Had a good short ride. He had a little bucking fit at the canter, but it was short lived and easy to sit. He had a little “drop” spook at a tree limb down in the cavaletti field while trotting which was also short lived and easily sat. I tried him in a hackamore for the last portion of my ride and noticed he was more stretchy in the walk with it, but still rooted a little bit, and was more inverted at the trot with it. He has very easy steering though and still amazing braking mainly from the seat.

Sooty- 05/10/2019

Had a lesson on Sooty. Worked on flat serpentines at the canter and he was spooky at a pitchfork laying down outside of the arena. It was another great ride on him.

Sooty – 05/08/2019

I didn’t have an intention to work him but he was hanging out by the riding arena fence when I finished with Lena so I thought “meh, might as well do 15 minutes of something with him”. I went to slip the cavesson on him and he was like “nah, I’m good” and walked off.

Sooty and Lena have been staying in the barn yard. I can see them from the house and at any given moment she is behind him marching him around the barn yard. So when he walked off I thought “hmmm, I wonder if I act like Lena…” and I started walking behind him. Any time he slowed down a bit I just took my dressage whip and pointed it at his rump and kept walking into his space. πŸ˜‰ I couldn’t get up close enough to get on the side of him and change directions but I was wondering if I at least kept behind him that when I did decide to stop would he stop? I took a trip around the lower half of the barn yard and back up towards the barn before it worked. HAHA But when he stopped I got his head gear on and we did about 15 minutes of work in-hand and spent a few minutes on the lunge.

I did send him over a single ground pole on the lunge in the walk and trot and he really inverts his neck and tosses his head back (ewe neck) and almost ‘hops’ his front end over the pole.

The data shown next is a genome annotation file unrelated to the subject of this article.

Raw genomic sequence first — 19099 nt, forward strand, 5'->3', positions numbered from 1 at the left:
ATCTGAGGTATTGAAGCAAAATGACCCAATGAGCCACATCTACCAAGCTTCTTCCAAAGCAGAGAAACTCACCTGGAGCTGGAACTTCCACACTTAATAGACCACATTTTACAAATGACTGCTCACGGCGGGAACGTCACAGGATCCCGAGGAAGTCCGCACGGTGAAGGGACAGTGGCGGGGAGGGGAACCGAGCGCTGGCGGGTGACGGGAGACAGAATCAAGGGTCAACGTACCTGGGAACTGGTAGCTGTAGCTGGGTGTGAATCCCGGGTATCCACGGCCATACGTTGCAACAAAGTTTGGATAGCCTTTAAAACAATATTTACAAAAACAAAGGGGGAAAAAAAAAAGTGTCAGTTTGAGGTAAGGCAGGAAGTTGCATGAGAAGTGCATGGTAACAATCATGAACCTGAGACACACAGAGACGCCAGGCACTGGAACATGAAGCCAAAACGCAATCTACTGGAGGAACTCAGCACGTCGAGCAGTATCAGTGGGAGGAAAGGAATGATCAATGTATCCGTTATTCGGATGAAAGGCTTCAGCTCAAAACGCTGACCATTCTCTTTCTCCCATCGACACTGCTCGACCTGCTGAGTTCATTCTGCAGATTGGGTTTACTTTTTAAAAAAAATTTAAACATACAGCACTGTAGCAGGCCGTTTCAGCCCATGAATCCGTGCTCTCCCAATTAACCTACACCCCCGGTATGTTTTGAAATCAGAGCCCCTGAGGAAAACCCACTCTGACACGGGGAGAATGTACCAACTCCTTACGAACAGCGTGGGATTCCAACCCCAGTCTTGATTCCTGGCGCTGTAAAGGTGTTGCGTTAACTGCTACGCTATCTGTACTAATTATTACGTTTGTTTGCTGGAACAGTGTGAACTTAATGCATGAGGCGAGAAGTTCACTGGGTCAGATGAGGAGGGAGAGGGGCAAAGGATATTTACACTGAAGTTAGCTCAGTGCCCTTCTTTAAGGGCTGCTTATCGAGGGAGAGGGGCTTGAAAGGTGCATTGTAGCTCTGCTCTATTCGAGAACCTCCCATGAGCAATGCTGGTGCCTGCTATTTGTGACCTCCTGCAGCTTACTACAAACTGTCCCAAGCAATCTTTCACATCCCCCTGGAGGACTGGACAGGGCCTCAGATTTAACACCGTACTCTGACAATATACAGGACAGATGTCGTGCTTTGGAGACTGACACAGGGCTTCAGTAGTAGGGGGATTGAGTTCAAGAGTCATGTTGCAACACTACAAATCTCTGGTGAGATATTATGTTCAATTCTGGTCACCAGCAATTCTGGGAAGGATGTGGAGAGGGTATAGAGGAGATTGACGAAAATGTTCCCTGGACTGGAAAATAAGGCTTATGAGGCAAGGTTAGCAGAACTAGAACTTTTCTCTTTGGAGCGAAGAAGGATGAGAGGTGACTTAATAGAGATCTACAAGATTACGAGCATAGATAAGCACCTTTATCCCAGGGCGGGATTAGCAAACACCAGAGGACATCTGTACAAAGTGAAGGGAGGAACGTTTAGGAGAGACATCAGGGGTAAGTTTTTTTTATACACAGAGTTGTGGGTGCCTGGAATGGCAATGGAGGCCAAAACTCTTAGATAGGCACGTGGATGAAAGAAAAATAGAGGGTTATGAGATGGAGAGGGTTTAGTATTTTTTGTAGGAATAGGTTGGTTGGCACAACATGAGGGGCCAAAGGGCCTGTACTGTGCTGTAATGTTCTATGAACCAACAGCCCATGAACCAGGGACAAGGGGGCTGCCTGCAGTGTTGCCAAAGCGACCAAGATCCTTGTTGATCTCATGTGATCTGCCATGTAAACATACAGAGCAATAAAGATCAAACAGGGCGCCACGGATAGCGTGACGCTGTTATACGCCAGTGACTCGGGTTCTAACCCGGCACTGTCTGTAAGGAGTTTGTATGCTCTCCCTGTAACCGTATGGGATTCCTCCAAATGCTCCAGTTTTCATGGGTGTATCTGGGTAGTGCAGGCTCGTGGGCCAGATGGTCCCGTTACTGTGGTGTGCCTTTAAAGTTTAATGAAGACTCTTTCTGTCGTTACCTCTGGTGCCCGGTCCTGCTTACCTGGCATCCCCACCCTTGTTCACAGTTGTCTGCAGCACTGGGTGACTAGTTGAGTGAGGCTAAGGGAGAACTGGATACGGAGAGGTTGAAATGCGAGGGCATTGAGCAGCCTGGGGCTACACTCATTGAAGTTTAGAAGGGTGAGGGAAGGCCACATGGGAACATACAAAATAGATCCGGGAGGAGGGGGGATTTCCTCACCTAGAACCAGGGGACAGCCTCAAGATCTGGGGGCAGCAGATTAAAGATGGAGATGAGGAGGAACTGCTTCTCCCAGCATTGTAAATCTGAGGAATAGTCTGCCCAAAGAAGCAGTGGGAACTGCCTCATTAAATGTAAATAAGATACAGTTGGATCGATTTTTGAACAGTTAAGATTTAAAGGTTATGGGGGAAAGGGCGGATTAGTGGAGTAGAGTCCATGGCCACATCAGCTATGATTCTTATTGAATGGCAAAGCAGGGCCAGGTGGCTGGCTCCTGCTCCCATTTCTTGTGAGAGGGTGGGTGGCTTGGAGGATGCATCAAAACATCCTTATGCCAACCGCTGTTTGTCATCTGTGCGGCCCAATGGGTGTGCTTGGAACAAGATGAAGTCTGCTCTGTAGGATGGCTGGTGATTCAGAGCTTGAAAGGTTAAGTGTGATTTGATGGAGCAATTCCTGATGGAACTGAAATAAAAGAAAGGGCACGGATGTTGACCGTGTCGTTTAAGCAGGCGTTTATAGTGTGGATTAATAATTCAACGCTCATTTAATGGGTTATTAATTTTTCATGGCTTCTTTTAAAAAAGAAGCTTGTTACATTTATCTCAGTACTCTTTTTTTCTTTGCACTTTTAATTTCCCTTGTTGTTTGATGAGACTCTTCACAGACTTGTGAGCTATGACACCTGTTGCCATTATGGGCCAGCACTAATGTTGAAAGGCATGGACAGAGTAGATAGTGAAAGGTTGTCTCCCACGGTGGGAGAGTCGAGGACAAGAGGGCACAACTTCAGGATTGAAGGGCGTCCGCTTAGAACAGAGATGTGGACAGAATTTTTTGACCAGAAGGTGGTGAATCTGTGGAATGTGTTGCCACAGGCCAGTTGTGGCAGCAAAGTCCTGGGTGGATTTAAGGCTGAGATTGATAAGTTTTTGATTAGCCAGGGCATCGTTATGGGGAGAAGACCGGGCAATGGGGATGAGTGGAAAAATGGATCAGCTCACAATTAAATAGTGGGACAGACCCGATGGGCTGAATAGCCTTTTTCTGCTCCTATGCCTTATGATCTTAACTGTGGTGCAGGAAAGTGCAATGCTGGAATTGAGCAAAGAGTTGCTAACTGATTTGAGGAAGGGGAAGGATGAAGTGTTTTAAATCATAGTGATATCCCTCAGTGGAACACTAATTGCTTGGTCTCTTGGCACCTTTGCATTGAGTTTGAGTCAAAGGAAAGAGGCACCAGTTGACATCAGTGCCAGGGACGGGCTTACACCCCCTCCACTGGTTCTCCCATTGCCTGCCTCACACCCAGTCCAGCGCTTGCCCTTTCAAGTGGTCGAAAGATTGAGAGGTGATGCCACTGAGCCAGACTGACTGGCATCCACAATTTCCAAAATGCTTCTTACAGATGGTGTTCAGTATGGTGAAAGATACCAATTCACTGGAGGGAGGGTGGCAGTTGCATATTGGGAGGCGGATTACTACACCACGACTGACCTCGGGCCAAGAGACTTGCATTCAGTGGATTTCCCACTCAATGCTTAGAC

I worked on asking him with the cavesson to lower the neck (poll to withers) and articulate in the poll / jaw so his forehead was closer to being vertical vs poking out. He has no clue so he will fling his head backwards or dive his head down (rooting style). I remember a George Morris video on YouTube where he was riding a very hot horse that wanted nothing to do with rein contact. George said to keep the contact light but maintain the line from the rider’s elbow through the bit no matter how high the horse put his mouth. Don’t pull down or try to manipulate just follow where ever the horse puts his head / mouth. So I wondered with Sooty tossing his head high or dodging way low if I made an effort to keep my head ‘present’ on his cavesson, not blocking or controlling but just following his move, if… well if him going above or below and getting away from my hand if that was reinforcing the wrong answer to the question he doesn’t understand.

In the Straightness Training program there is a mantra to ask lighter, release quicker, capture the right behavior with the release / reward. Which I understand. My mind keeps going back to the George Morris video. My hand is just there, and it’s ok that you have an opinion about my hand being on the cavesson. After all horse’s instinct when something touches them, like bugs, is to wave a leg or their tail around to remove the disturbance. πŸ˜‰ My hand on the cavesson asking a question he doesn’t understand is bugging him (haha). I’m going to pursue the path of trying not to lose a connection with him when he draws backwards or dives forward. It’s just my hand and a pulse on the cavesson. We’ll see how it goes over the next few sessions.

We finished with walking over the raised walk cavaletti set. They were a bit wide for him, set for Lena’s stride but Star didn’t have any problems with them and she was about Sooty’s size. But Star had a swinging walk that was about as free as her round body would allow. Sooty is inverted and sort of rusty looking and not forward. He wasn’t making the stride length, and on top of being distracted about where Lena was he tripped going through a few times.

Lena – 05/08/2019

In-hand / cavesson work and lunging at walk / trot / canter and trot cavaletti. She is starting to get the ‘seeking’ posture more than a dropping and flattening of her neck with her nose poking out to the front.